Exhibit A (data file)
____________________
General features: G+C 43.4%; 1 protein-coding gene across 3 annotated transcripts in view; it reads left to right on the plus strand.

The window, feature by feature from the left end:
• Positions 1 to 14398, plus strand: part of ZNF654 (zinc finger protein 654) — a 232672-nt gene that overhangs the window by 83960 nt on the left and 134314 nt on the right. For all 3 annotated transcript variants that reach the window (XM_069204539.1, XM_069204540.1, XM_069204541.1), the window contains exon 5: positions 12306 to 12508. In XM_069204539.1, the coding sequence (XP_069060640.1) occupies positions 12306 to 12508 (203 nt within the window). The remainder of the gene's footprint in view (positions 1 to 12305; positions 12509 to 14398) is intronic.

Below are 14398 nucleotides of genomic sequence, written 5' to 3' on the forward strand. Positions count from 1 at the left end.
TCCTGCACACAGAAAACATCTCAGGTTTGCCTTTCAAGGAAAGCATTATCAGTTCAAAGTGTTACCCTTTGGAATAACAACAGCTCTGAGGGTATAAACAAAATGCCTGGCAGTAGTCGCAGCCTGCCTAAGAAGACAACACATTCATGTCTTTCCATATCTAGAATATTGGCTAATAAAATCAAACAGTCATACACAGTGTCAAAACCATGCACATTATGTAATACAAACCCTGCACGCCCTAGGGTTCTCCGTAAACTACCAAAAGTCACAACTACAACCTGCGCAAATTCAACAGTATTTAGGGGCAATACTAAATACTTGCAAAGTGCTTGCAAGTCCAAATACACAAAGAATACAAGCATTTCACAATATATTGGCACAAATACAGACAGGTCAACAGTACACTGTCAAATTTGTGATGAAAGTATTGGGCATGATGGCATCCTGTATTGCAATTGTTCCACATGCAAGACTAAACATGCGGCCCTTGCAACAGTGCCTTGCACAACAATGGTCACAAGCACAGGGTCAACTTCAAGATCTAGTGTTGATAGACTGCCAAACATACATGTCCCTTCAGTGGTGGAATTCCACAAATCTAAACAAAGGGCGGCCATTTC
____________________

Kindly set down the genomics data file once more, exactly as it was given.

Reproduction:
General features: G+C 43.4%; 1 protein-coding gene across 3 annotated transcripts in view; it reads left to right on the plus strand.

The window, feature by feature from the left end:
• Positions 1 to 14398, plus strand: part of ZNF654 (zinc finger protein 654) — a 232672-nt gene that overhangs the window by 83960 nt on the left and 134314 nt on the right. For all 3 annotated transcript variants that reach the window (XM_069204539.1, XM_069204540.1, XM_069204541.1), the window contains exon 5: positions 12306 to 12508. In XM_069204539.1, the coding sequence (XP_069060640.1) occupies positions 12306 to 12508 (203 nt within the window). The remainder of the gene's footprint in view (positions 1 to 12305; positions 12509 to 14398) is intronic.

Below are 14398 nucleotides of genomic sequence, written 5' to 3' on the forward strand. Positions count from 1 at the left end.
TCCTGCACACAGAAAACATCTCAGGTTTGCCTTTCAAGGAAAGCATTATCAGTTCAAAGTGTTACCCTTTGGAATAACAACAGCTCTGAGGGTATAAACAAAATGCCTGGCAGTAGTCGCAGCCTGCCTAAGAAGACAACACATTCATGTCTTTCCATATCTAGAATATTGGCTAATAAAATCAAACAGTCATACACAGTGTCAAAACCATGCACATTATGTAATACAAACCCTGCACGCCCTAGGGTTCTCCGTAAACTACCAAAAGTCACAACTACAACCTGCGCAAATTCAACAGTATTTAGGGGCAATACTAAATACTTGCAAAGTGCTTGCAAGTCCAAATACACAAAGAATACAAGCATTTCACAATATATTGGCACAAATACAGACAGGTCAACAGTACACTGTCAAATTTGTGATGAAAGTATTGGGCATGATGGCATCCTGTATTGCAATTGTTCCACATGCAAGACTAAACATGCGGCCCTTGCAACAGTGCCTTGCACAACAATGGTCACAAGCACAGGGTCAACTTCAAGATCTAGTGTTGATAGACTGCCAAACATACATGTCCCTTCAGTGGTGGAATTCCACAAATCTAAACAAAGGGCGGCCATTTC